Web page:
THE EQUIFAX HACK
On September 7, 2017, one of the biggest credit reporting agencies in the U.S., Equifax, publicly announced one of the most scandalous security breaches in history. The company’s highly-secured and sophisticated data system was hacked by unknown cyber intruders. As a result, personal data which include the social security, credit card, and driver’s license numbers, date of birth and addresses of around 144½ million consumers throughout the United States have been carelessly exposed and became vulnerable in the hands of hackers. Meanwhile, Equifax pointed out that the “core consumer or commercial credit reporting database”, which plays a crucial role in solving credit scores, were not penetrated by the hackers. Before we delve further, it would be helpful for us to know the timeline of events surrounding this scandal. A catastrophe that was highly preventable merely by human intervention.
According to Fox Business, the hackers successfully breached the database of Equifax halfway through the month of May until July 28, 2017. The following day, Equifax finally uncovered the unauthorized entry and quickly blocked the intruder. On August 1 and August 2, before the public learned of the incident, three high-ranking executives of the company sold almost $2million worth of Equifax stock. However, this was refuted by the company during the official public announcement of the incident on September 7. On the same day, Equifax informed the public of several services that they offer to assist their consumers. A website was created to help the consumers check if their account was affected. Next, Equifax is offering free credit monitoring as well as identity theft protection for every American. Lastly, a call center was established to address concerns of consumers.
Based on the information gathered and the recent incident, observers criticized Equifax for being negligent and incapable of protecting and securing the confidential data of their consumers. As evidenced by their failure to use the latest patch of Apache Struts and the advice to update their system, made Equifax vulnerable and eventually exploited by hackers to gain access to their system. The vulnerability was announced since March; hence, this massive breach was highly preventable by Equifax.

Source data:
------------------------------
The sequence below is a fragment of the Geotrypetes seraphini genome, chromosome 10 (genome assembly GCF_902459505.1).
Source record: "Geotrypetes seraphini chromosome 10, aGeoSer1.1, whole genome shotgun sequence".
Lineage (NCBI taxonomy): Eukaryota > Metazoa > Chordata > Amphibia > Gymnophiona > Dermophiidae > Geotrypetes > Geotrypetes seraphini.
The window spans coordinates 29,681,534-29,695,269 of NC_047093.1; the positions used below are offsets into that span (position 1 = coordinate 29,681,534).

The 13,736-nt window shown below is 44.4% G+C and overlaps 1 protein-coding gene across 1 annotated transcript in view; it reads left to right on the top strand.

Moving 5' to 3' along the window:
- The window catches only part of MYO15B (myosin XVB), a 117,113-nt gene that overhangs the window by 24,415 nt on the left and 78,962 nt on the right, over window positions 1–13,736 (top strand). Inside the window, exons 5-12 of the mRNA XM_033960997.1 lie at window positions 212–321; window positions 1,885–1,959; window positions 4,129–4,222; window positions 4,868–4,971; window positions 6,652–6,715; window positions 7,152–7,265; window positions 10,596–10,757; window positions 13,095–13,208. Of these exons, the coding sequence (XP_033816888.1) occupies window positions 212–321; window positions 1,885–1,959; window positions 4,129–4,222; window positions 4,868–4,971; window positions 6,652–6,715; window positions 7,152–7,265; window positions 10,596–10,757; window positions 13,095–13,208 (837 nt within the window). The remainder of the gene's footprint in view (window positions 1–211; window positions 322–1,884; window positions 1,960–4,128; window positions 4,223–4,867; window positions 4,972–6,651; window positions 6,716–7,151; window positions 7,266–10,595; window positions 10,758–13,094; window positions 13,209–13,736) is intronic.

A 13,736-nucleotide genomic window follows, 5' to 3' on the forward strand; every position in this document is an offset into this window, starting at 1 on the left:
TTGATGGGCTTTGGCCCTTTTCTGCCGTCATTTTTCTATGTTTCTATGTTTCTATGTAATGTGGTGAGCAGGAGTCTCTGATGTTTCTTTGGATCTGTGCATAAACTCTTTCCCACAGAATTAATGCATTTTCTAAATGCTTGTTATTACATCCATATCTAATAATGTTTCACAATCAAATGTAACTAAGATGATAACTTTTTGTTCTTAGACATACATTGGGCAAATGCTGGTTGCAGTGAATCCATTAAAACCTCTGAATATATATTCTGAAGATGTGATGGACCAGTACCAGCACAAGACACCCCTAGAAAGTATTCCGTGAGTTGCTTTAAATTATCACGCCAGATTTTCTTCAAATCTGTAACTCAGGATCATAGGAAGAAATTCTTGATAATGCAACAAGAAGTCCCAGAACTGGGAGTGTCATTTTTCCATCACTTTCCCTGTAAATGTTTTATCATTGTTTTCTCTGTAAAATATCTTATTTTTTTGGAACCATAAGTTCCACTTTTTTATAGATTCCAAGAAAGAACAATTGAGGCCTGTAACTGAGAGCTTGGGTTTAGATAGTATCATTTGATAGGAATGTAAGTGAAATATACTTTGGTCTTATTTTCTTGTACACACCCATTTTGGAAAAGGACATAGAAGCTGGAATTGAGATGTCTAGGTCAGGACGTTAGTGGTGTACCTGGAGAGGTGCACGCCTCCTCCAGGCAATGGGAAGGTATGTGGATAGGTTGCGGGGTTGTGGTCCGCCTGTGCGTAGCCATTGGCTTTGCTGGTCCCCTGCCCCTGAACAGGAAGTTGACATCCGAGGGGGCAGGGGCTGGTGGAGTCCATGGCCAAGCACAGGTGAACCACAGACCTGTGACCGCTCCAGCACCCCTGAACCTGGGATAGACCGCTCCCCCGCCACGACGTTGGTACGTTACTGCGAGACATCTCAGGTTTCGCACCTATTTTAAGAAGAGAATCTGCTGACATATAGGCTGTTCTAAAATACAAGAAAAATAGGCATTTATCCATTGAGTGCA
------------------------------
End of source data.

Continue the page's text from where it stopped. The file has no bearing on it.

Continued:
Accordingly, experts have raised their concern on the occurrence of identity theft after a data breach; thus, guidelines have been issued to protect the consumers. As suggested by the Federal Trade Commission, the first thing to do is to visit http://www.equifaxsecurity2017.com. The next step is to check your credit reports for free via http://www.annualcreditreport.com. Any activity or account that is suspicious needs to be reported; hence, you should visit https://identitytheft.gov to know what to do. Third step is to consider a credit freeze on your credit reports. Fourth step is to monitor existing credit card and bank accounts carefully. Another option aside from credit freeze is to place a fraud alert on your credit reports. For more information visit http://www.identitytheft.gov/Info-Lost-or-Stolen
The Equifax breach was the subject of the U.S. Congress hearings last month as reported by The Hill, which several measures were proposed to have an efficient notification and response in case of data breach. In addition, according to WIRED, there are several dozen people in the US who were affected that have formally filed a case against Equifax. The Financial Conduct Authority of UK is also investigating Equifax because almost 700,000 British people were affected. As quoted by BBC on there website, “The FCA announces today that it is investigating the circumstances surrounding a cybersecurity incident that led to the loss of UK customer data held by Equifax Ltd on the servers of its US parent.”
As of November 8, 2017, the fifth hearing was conducted by the Senate Commerce Committee. The Washington Post reported that several senators who were part of the panel believed that new laws should be created and enforced to compel the companies such as Equifax to be more vigilant and strict in securing consumer data.